organizations, fear is rampant. People fear uncertainty, loss of their
job, loss of status, loss of control. Men and women question whether they
are competent to do what a changing world requires. Employees mistrust the
competence of coworkers and managers. People doubt themselves. Women and
men fear additional work, and the impact of so much change on their
families and health. People fear the loss of themselves to inauthenticity.
Despite profound anxiety, most fear leaving organizations to pursue their
dreams. Perhaps the greatest fear is of life itself. I believe the aspect
of leadership needed most today is the courageous person who lives by
ethical values and thinks independently; one who leads experimentally.

Experimental leaders do not identify with rigid schools of thought or
specific groups whose boundaries they will have to defend and whose rules
they will have to follow. They do not blindly follow the scientific method
and are not new age thinkers. They will not conform to the academic
worldview or the organizational development paradigm.

Experimental leaders are artists. Their meaning, direction, and
inspiration come from their powerful vision, deep ethical foundation, and
profound sense of purpose. They identify with life itself and understand
life's natural creative process. These leaders form a symbiotic
relationship with others evolving together to a higher consciousness and
wisdom. They know experimentally what to do and have the courage to follow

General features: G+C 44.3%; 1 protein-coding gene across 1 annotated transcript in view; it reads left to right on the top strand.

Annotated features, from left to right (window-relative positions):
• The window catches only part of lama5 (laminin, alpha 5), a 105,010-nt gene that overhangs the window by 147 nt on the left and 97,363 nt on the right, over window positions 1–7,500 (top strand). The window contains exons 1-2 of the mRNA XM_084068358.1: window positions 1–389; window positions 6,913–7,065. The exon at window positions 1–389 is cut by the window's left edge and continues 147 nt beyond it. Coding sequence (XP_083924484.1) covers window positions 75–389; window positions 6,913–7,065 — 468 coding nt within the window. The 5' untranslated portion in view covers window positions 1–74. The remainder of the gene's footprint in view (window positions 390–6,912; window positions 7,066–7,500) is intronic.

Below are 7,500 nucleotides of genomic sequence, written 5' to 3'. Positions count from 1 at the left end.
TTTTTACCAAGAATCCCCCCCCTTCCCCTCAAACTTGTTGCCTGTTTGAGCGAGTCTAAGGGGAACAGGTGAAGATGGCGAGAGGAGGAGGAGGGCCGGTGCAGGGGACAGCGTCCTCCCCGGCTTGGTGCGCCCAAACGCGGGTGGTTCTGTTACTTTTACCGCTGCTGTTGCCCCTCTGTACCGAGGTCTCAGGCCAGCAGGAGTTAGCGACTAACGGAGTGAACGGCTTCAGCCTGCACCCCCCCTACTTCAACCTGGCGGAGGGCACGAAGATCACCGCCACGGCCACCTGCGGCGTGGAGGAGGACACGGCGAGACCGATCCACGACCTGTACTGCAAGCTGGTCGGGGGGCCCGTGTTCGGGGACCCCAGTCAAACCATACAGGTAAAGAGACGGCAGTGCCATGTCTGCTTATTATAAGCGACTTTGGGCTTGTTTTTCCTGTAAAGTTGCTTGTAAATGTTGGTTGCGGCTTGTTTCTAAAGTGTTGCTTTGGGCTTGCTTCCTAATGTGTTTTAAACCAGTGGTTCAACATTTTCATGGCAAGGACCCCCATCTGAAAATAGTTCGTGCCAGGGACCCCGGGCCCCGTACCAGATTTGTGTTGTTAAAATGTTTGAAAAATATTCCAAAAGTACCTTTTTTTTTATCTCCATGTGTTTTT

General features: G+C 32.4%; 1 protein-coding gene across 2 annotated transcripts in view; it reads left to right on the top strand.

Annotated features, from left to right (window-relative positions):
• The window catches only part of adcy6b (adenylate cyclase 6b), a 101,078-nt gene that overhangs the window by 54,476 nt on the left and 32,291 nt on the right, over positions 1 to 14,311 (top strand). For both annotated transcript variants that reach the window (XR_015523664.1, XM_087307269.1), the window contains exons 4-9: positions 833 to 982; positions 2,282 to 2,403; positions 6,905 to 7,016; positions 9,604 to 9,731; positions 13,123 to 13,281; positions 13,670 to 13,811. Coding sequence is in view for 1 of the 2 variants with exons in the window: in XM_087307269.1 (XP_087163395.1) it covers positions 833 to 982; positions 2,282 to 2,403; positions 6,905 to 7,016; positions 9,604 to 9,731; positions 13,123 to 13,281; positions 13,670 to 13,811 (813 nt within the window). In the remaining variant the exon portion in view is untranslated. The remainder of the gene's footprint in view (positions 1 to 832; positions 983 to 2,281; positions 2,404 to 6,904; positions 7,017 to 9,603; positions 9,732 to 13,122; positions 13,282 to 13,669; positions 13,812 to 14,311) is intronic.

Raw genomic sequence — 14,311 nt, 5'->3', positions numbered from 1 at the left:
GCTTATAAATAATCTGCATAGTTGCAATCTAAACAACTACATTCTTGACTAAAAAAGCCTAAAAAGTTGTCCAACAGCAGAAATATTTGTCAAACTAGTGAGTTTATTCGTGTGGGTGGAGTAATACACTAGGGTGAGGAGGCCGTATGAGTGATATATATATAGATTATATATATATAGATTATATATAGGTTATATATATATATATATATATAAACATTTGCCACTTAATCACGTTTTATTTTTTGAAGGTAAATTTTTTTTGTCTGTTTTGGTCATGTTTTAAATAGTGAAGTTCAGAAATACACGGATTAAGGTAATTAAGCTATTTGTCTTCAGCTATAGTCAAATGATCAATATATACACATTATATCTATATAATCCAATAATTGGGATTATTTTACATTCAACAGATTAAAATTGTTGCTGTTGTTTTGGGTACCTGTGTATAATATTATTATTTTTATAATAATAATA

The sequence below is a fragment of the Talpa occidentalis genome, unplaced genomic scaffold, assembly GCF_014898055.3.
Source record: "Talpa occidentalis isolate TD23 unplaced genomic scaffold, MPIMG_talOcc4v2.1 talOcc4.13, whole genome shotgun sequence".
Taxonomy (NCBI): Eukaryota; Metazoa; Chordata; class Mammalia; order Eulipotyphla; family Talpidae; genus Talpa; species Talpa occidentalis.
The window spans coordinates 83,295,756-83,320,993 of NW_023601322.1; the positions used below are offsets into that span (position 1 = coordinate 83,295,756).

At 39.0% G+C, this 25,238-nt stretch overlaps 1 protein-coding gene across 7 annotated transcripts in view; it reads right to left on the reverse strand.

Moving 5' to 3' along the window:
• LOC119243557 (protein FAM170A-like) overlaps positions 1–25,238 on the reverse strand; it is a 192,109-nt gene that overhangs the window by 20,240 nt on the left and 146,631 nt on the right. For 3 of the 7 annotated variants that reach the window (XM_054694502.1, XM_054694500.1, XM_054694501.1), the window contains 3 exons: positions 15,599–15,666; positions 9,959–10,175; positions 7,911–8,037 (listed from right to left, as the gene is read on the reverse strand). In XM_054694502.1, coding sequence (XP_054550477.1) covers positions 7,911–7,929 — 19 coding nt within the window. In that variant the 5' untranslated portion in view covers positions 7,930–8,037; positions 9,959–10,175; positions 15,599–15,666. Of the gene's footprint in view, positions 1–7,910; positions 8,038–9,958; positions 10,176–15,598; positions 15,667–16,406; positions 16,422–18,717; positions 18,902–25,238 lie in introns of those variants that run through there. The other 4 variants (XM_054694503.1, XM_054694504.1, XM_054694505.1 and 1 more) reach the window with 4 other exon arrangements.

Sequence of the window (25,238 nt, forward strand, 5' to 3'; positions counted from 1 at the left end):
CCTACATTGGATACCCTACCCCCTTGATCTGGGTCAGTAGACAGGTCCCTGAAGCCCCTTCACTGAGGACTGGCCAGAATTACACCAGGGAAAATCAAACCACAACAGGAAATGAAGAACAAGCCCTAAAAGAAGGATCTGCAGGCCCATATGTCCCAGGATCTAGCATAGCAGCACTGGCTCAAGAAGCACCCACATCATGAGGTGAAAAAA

that course daily-regardless of what others do, say, or think.

Greenleaf asked, "Who is the enemy? Who holds back faster movement to a
better world? Who is responsible for the mediocre performance of so many
of our institutions?" It's not the evil, stupid, ignorant, or apathetic
people nor the executive who doesn't like people problems. If the world is
transformed there will still be evil, stupid, ignorant, and apathetic
people. The enemy is indifference. The enemy is those with power and
responsibility who lack the courage and conviction to hold others
accountable for their behavior. The enemy is the indifference of each of
us when we fear to live authentically. We are not victims of poor
leadership; we are its co-creators. We will not have a better world or
better organizations without authentic and courageous leadership and

We need to mentor and nurture the capability of knowing experimentally in
today's leaders. More than technical knowledge, we need strong ethical
leaders who will raise moral standards in a time when much of leadership
is, Greenleaf wrote, "in the hands of the gross, the self-seeking, and the
corrupt." We need courageous leaders at all levels who trust themselves
and are not afraid to make a decision. Leaders who tell the truth and
stand up to injustice, mediocrity, and selfishness. Leaders who cast aside
political correctness for truth and integrity, who judge behavior, and
hold others accountable to live by the shared values that are
indispensable in a community. In a living system, all are responsible and
can influence life's dynamics. Each of us can choose to live
experimentally and to lead.


Tom Heuerman TomHeu@aol.com